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Asian Countries Battling Bird Flu Consider Monitoring Network - 2004-01-28


Asian governments battling an epidemic of bird flu among their chicken flocks are considering creating a regional network to monitor livestock health. The announcement came at the end of an emergency ministerial meeting in Thailand aimed at containing the spreading virus, which has killed 10 people in Thailand and Vietnam.

Thailand's Foreign Minister Surakiart Sathirathai says the proposed veterinary surveillance network would provide an early warning system for possible region-wide epidemics.

"Our individual efforts must be reinforced by effective regional and international cooperation in view of the magnitude of the challenge," said Mr. Surakiart. "Our ultimate objective being the restoration of confidence among all the parties concerned."

The Thai foreign minister said delegates at Wednesday's meeting also agreed to expand regional cooperation, including joint research into animal and human health, and the development of low-cost test kits, vaccinations and anti-viral drugs.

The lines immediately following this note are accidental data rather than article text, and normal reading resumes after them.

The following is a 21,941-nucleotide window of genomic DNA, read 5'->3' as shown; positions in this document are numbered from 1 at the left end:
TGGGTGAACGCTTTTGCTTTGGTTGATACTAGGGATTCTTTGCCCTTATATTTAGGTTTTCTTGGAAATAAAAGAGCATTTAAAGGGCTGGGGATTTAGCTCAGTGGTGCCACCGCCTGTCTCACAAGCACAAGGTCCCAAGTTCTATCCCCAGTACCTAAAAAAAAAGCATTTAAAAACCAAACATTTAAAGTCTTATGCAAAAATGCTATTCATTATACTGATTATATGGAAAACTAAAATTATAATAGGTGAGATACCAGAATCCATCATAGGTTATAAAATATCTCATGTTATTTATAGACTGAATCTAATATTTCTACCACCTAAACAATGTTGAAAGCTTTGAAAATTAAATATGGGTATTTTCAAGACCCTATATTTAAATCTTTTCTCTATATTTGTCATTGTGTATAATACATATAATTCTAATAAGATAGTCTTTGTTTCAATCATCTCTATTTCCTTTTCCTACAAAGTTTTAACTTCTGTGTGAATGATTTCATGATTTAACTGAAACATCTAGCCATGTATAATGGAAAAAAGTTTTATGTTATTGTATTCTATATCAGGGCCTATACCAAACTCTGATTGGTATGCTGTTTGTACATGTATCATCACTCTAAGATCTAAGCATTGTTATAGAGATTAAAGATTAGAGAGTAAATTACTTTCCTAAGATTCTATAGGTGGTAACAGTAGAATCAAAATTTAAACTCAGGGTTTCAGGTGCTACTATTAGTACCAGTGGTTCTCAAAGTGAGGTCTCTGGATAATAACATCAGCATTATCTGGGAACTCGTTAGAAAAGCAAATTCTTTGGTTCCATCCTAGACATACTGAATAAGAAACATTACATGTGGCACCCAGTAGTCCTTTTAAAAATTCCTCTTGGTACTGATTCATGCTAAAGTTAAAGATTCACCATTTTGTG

The meeting in Bangkok comes amid a rapidly spreading epidemic of bird flu. The disease has killed millions of chickens, and forced governments to cull millions more, causing severe hardship to the poultry industry.

The disease so far has only infected a few humans who have come into contact with sick birds, but experts fear that the virus could change and begin moving from person to person.

They say this would be more devastating than last year's outbreak of Severe Acute Respiratory Syndrome, which killed nearly 800 people, most of them in Asia. SARS was caused by a virus that may have spread from wild animals.

Nevertheless, the delegates decided that because there is no human to human transmission as yet, there is no need for travel warnings like those imposed during the SARS outbreak. Last year's warnings caused Asia's huge tourism industry to nearly collapse, causing severe economic pain.

The regional representative of the World Health Organization, Shigeru Omi, told reporters that the best way to prevent the bird flu virus from becoming a danger to humans is to remove the chickens, ducks, geese and other fowl that allow it to spread.

"The most important thing is to remove this animal reservoir so there is no contact between humans and the infected poultry," said the WHO official.

Wednesday's meeting included the 10 Asian countries with confirmed bird flu outbreaks, as well as Singapore, Hong Kong, the United States and European Union. Experts from several international organizations also attended.

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